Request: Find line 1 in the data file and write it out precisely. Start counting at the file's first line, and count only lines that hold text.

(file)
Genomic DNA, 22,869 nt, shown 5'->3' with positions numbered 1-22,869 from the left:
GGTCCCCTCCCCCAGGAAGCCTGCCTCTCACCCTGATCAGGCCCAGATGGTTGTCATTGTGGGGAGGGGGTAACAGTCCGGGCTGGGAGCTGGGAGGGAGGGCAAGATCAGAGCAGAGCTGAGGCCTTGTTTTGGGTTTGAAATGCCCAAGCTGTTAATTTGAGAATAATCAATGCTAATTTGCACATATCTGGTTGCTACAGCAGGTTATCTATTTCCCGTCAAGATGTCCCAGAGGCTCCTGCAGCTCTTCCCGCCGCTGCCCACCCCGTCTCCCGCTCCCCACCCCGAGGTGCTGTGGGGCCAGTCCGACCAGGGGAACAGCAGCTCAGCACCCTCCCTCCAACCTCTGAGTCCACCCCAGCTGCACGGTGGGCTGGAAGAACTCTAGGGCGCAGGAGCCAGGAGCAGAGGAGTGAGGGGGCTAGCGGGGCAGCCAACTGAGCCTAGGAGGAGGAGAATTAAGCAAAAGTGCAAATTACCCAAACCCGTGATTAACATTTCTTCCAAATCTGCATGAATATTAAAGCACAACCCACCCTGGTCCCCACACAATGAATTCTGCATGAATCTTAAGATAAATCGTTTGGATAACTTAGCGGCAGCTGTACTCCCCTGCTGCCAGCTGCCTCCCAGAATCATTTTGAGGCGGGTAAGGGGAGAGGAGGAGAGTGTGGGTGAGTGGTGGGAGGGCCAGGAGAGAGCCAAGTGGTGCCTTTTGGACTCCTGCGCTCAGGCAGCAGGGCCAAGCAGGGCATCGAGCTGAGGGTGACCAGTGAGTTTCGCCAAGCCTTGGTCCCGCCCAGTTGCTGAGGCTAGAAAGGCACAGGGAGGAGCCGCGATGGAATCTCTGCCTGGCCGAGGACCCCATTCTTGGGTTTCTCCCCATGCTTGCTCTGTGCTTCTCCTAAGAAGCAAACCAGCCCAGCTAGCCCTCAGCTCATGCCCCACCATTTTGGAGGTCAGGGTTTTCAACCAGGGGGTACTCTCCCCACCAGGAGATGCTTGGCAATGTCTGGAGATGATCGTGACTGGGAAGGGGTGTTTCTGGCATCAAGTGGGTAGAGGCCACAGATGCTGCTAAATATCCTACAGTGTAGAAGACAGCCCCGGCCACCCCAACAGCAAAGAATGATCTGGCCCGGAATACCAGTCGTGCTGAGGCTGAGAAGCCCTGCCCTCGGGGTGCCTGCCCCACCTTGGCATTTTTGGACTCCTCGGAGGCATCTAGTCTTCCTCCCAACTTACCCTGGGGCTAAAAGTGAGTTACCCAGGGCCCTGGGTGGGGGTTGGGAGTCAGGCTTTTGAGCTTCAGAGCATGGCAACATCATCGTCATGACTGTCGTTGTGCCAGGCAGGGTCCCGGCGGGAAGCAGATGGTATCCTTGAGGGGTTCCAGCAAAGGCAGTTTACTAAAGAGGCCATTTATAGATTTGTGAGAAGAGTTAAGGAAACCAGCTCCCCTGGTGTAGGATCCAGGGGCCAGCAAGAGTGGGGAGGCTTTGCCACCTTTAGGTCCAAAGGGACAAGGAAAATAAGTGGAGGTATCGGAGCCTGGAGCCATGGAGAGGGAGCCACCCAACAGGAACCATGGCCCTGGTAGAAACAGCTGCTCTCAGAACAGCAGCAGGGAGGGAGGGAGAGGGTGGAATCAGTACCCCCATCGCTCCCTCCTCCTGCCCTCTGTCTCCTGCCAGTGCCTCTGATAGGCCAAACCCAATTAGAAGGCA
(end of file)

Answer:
Genomic DNA, 22,869 nt, shown 5'->3' with positions numbered 1-22,869 from the left: